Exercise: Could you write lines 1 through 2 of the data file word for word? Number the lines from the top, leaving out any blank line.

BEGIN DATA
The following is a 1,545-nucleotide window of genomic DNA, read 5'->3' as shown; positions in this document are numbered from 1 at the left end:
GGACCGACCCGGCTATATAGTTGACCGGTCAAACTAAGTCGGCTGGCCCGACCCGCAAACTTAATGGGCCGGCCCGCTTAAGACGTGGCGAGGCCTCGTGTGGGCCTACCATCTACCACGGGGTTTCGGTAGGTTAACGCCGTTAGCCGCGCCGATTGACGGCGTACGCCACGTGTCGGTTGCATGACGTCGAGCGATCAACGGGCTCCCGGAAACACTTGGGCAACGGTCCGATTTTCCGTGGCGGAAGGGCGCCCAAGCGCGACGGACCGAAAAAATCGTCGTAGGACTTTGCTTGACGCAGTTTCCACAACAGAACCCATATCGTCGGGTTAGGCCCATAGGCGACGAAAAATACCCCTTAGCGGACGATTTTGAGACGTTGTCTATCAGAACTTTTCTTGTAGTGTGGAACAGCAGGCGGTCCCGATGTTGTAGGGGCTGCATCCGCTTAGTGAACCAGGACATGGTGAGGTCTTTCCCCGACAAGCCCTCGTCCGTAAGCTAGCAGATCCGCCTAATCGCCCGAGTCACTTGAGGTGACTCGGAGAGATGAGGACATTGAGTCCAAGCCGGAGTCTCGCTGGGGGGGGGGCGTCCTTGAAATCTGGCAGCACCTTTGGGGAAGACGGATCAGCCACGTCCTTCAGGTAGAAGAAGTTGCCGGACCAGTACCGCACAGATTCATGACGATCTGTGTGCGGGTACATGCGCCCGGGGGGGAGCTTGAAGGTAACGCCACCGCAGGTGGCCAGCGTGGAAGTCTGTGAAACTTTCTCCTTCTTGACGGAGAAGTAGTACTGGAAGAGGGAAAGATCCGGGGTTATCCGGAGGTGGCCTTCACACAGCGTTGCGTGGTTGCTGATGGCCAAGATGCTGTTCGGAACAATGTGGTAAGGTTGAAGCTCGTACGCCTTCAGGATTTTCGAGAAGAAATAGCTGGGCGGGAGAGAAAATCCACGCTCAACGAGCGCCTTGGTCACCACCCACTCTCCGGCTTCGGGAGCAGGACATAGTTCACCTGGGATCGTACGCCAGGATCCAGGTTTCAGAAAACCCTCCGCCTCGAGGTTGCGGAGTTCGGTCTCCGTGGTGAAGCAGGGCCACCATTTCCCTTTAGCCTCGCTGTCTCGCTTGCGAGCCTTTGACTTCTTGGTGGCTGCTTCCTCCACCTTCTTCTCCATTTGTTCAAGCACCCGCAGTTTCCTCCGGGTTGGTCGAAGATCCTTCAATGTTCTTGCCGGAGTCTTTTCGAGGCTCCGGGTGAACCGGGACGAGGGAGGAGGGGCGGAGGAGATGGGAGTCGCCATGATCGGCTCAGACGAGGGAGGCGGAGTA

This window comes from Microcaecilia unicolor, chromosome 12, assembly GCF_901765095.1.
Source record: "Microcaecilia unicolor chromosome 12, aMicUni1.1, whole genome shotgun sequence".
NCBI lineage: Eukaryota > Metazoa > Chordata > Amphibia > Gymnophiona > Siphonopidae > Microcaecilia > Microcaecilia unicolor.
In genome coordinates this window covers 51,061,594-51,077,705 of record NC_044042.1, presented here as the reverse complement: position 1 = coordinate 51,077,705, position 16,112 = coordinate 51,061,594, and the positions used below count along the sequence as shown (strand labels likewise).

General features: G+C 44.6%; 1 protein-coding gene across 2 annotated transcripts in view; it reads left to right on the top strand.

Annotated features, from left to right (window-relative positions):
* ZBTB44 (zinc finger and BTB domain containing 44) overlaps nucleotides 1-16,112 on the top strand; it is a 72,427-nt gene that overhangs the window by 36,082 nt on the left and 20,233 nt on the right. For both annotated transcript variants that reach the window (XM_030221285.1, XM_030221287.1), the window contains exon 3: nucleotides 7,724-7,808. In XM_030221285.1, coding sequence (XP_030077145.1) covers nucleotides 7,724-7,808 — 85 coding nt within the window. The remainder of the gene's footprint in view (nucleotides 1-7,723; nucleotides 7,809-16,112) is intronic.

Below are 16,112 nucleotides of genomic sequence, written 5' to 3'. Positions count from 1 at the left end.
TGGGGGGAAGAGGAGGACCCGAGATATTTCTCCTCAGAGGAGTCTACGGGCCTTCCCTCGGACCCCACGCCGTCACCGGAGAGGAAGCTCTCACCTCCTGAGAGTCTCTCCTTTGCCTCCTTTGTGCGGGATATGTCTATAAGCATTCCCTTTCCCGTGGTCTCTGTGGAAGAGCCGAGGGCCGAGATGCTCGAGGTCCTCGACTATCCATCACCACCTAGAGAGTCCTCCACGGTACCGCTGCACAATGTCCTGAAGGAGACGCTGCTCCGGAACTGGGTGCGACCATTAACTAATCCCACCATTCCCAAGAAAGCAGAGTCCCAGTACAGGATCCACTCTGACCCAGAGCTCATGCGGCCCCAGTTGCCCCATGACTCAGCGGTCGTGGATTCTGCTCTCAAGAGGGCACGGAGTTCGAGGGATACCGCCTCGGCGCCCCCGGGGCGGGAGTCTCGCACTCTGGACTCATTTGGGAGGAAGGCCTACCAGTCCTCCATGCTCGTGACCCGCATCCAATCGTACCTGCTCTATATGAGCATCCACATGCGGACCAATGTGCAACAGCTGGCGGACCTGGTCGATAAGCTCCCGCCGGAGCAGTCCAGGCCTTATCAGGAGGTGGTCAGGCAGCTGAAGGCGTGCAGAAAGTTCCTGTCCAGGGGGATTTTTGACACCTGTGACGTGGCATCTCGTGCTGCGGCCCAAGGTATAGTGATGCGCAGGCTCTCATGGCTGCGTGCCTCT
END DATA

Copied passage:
The following is a 1,545-nucleotide window of genomic DNA, read 5'->3' as shown; positions in this document are numbered from 1 at the left end:
GGACCGACCCGGCTATATAGTTGACCGGTCAAACTAAGTCGGCTGGCCCGACCCGCAAACTTAATGGGCCGGCCCGCTTAAGACGTGGCGAGGCCTCGTGTGGGCCTACCATCTACCACGGGGTTTCGGTAGGTTAACGCCGTTAGCCGCGCCGATTGACGGCGTACGCCACGTGTCGGTTGCATGACGTCGAGCGATCAACGGGCTCCCGGAAACACTTGGGCAACGGTCCGATTTTCCGTGGCGGAAGGGCGCCCAAGCGCGACGGACCGAAAAAATCGTCGTAGGACTTTGCTTGACGCAGTTTCCACAACAGAACCCATATCGTCGGGTTAGGCCCATAGGCGACGAAAAATACCCCTTAGCGGACGATTTTGAGACGTTGTCTATCAGAACTTTTCTTGTAGTGTGGAACAGCAGGCGGTCCCGATGTTGTAGGGGCTGCATCCGCTTAGTGAACCAGGACATGGTGAGGTCTTTCCCCGACAAGCCCTCGTCCGTAAGCTAGCAGATCCGCCTAATCGCCCGAGTCACTTGAGGTGACTCGGAGAGATGAGGACATTGAGTCCAAGCCGGAGTCTCGCTGGGGGGGGGGCGTCCTTGAAATCTGGCAGCACCTTTGGGGAAGACGGATCAGCCACGTCCTTCAGGTAGAAGAAGTTGCCGGACCAGTACCGCACAGATTCATGACGATCTGTGTGCGGGTACATGCGCCCGGGGGGGAGCTTGAAGGTAACGCCACCGCAGGTGGCCAGCGTGGAAGTCTGTGAAACTTTCTCCTTCTTGACGGAGAAGTAGTACTGGAAGAGGGAAAGATCCGGGGTTATCCGGAGGTGGCCTTCACACAGCGTTGCGTGGTTGCTGATGGCCAAGATGCTGTTCGGAACAATGTGGTAAGGTTGAAGCTCGTACGCCTTCAGGATTTTCGAGAAGAAATAGCTGGGCGGGAGAGAAAATCCACGCTCAACGAGCGCCTTGGTCACCACCCACTCTCCGGCTTCGGGAGCAGGACATAGTTCACCTGGGATCGTACGCCAGGATCCAGGTTTCAGAAAACCCTCCGCCTCGAGGTTGCGGAGTTCGGTCTCCGTGGTGAAGCAGGGCCACCATTTCCCTTTAGCCTCGCTGTCTCGCTTGCGAGCCTTTGACTTCTTGGTGGCTGCTTCCTCCACCTTCTTCTCCATTTGTTCAAGCACCCGCAGTTTCCTCCGGGTTGGTCGAAGATCCTTCAATGTTCTTGCCGGAGTCTTTTCGAGGCTCCGGGTGAACCGGGACGAGGGAGGAGGGGCGGAGGAGATGGGAGTCGCCATGATCGGCTCAGACGAGGGAGGCGGAGTA